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It seems that initalizer lists are a good idea for your class constructors and, I'm assuming, for the copy constructor as well. For the assignment operator one has to assign each member in the body of the function. Consider the following simple block:

class Foo {
private: 
  int a,b;
public:
  Foo(int c, int d)  : a(c), b(d) {}
  Foo(const Foo & X) : a(X.a), b(X.b) {}
  Foo& operator=(const Foo& X) {
    if (this == &X) return *this;
    a = X.a;
    b = X.b;
    return *this;
  }
};

If a class has a moderate amount of data members, there are three places where one can mess up the the different assignments/initialization. By that I mean, what if the copy constructor looked like:

  Foo(const Foo & X) : a(X.a), b(X.a) {}

or a line was missing from the operator=. Since the assignment operator and the copy constructor often have the same effect (in that we copy members from one Foo to another) can I "reuse" the code from the copy constructor or the assignment operator or vice versa?

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3  
Getting right copy constructor and assignment operator is way more difficult than it seems; you should really read the FAQ on the copy-and-swap idiom. On the other hand, as other said, in this case there's no need of user-declared copy constructors and assignment operators. –  Matteo Italia Nov 8 '11 at 21:55
2  
I usually use the operator= in the constructor: Foo(const Foo & X){ *this = X;} –  Lucian Nov 8 '11 at 21:55
1  
@freerider: in general that's not a good idea if your class manages resources that the operator= needs to free before copying. –  Matteo Italia Nov 8 '11 at 21:56
1  
@ matteo italia: I know, but I just answered the question in this example which does not contain heap allocations. Of course you should not use in more complicated classes. –  Lucian Nov 8 '11 at 22:10

3 Answers 3

up vote 8 down vote accepted

Your goal should be to not write copy constructors/assignment operators at all. Your goal should be to let the compiler do it. Standard library containers are all copyable, so use them where reasonable.

If there are members that cannot be copied correctly, then use smart pointers or other RAII objects. Those objects are the ones that should need special copy constructors/assignments. And they only need them for their one member.

Everything else should not use them.

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constructors are common, to make lots of options. I agree with assignment though. –  Mooing Duck Nov 8 '11 at 21:58
1  
@MooingDuck: But copy constructors can be left for the compiler to write (at least it should be safe if it is safe to let the compiler write the copy assignment operator). –  Charles Bailey Nov 8 '11 at 22:01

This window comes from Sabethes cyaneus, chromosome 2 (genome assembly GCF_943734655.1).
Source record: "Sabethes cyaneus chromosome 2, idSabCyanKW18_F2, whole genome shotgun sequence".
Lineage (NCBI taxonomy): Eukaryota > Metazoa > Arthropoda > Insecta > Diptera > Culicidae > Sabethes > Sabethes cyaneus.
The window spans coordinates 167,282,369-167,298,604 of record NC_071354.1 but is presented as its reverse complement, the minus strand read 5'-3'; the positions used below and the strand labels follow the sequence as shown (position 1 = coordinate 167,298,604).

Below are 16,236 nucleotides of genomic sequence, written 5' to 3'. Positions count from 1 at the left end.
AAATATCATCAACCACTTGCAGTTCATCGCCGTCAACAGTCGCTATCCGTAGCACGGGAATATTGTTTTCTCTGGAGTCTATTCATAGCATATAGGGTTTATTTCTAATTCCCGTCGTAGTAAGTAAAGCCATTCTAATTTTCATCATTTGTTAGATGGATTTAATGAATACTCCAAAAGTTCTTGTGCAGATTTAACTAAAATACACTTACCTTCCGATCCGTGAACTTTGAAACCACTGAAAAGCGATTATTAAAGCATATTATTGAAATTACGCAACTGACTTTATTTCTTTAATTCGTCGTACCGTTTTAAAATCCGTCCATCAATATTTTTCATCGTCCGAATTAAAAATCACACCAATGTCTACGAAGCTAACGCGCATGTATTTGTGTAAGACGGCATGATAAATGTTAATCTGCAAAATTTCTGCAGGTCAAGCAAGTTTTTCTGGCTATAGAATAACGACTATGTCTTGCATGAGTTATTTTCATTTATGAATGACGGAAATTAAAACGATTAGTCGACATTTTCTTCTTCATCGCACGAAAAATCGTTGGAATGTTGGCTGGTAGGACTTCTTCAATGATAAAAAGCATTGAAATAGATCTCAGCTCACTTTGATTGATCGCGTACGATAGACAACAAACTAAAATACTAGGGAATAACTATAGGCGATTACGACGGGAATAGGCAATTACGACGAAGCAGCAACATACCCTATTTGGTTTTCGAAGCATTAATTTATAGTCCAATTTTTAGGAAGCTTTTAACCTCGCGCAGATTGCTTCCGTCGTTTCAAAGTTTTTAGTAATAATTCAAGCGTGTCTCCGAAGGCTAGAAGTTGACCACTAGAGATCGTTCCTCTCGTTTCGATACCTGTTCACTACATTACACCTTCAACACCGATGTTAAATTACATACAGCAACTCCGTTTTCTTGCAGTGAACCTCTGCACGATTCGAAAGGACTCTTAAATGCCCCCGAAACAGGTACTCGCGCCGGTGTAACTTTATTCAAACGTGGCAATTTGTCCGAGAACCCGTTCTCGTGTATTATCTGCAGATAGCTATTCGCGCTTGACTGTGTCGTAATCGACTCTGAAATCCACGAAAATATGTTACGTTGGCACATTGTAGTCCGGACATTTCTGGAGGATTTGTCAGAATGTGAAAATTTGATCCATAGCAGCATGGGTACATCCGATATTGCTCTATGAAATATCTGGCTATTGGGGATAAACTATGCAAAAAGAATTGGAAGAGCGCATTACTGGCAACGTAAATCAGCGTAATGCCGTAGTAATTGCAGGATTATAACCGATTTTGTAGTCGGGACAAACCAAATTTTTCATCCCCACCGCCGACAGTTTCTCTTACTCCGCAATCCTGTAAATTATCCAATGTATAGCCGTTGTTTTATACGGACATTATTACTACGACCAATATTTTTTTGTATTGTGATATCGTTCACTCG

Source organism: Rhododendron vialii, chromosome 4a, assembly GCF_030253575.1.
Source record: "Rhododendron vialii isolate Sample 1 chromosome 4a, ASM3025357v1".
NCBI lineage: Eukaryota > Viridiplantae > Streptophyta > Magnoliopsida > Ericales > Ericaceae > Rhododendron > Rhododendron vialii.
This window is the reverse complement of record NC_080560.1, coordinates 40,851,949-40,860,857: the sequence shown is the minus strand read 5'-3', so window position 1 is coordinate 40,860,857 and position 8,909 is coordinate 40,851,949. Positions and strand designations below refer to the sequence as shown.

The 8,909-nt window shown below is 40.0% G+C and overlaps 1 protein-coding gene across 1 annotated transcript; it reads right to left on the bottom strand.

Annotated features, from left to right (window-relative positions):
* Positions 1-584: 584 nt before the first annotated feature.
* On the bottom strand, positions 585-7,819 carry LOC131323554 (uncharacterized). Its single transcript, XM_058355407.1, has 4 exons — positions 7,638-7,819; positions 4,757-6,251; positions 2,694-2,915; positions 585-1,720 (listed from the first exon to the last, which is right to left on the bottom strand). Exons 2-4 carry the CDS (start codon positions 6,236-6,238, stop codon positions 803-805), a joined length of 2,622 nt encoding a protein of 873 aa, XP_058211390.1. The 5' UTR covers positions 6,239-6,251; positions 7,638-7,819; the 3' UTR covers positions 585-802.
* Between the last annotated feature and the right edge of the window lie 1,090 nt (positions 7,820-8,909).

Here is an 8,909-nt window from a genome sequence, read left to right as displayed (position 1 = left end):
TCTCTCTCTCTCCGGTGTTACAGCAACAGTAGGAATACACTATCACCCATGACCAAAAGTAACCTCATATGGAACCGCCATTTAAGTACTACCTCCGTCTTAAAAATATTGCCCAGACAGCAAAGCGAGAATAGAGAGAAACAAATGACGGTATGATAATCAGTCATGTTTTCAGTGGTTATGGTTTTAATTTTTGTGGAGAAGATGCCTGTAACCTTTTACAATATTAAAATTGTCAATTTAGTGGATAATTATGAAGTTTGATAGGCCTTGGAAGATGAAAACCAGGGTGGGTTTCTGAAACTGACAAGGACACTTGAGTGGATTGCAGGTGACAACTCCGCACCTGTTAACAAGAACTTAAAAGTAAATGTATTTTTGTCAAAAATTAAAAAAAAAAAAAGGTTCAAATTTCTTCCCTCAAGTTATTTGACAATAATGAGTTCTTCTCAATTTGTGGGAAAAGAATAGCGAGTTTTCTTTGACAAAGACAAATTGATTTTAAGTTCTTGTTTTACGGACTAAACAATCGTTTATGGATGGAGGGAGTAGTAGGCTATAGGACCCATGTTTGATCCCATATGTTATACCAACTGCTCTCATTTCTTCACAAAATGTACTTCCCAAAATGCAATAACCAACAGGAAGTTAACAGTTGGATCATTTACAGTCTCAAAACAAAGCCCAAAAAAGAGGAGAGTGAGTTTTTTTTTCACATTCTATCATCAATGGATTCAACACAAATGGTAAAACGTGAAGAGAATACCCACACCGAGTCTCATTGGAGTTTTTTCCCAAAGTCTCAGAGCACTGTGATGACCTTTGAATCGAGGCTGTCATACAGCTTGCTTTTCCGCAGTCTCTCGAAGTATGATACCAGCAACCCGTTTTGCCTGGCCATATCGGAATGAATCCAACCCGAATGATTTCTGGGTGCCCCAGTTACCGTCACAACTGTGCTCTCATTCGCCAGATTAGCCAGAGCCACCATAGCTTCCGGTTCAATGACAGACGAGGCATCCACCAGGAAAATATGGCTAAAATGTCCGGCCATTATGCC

... = default; is your friend; use it. –  Michael Price Nov 8 '11 at 22:05
    
@MooingDuck The compiler, even VC2010, will create a copy constructor and copy assignment operator for you whenever possible. The only times it won't are if you have members which do not have copy constructors/assignments. –  Nicol Bolas Nov 8 '11 at 22:10
    
@MooingDuck: Why? Just let the compiler generated one do the right thing, you don't have to define it even if you do define other constructors. –  Charles Bailey Nov 8 '11 at 22:14

Since the assignment operator and the copy constructor often have the same effect.

Not at all, one does initialization while the other does assignment. They are different in the initial state of the object, and their tasks are separate (though similar). The canonical assignment operator is usually done as:

Foo& operator=(Foo right) {
    right.swap( *this );
    return *this;
}
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Could you please elaborate on the right.swap part? thanks! –  qed Jul 12 '13 at 17:03

It might not be valid to forward all to an assignment operator, but that is was commmon in C++03 where it was allowed.

In C++11 constructors are easier: forward all the constructors to one master constructor.

class Foo {
private: 
  int a,b;
public:
  Foo(int c, int d)  : a(c), b(d) {}
  Foo(const Foo & X) : Foo(x.a, x.d) {} 
  //syntax may be wrong, I don't have a C++11 compiler
  Foo& operator=(const Foo& X) {
    if (this == &X) return *this;
    a = X.a;
    b = X.b;
    return *this;
  }
}

In C++03 (where it is allowed)

class Foo {
private: 
  int a,b;
  void init(int c, int d) {a=c; b=d;}
public:
  Foo(int c, int d)  : {init(c,d);}
  Foo(const Foo & X) : {init(X.a, X.b);} 
  Foo& operator=(const Foo& X) { init(X.a, X.b);} 
}

But keep in mind that this cannot be used in some common cases. (any object that isn't assignable)

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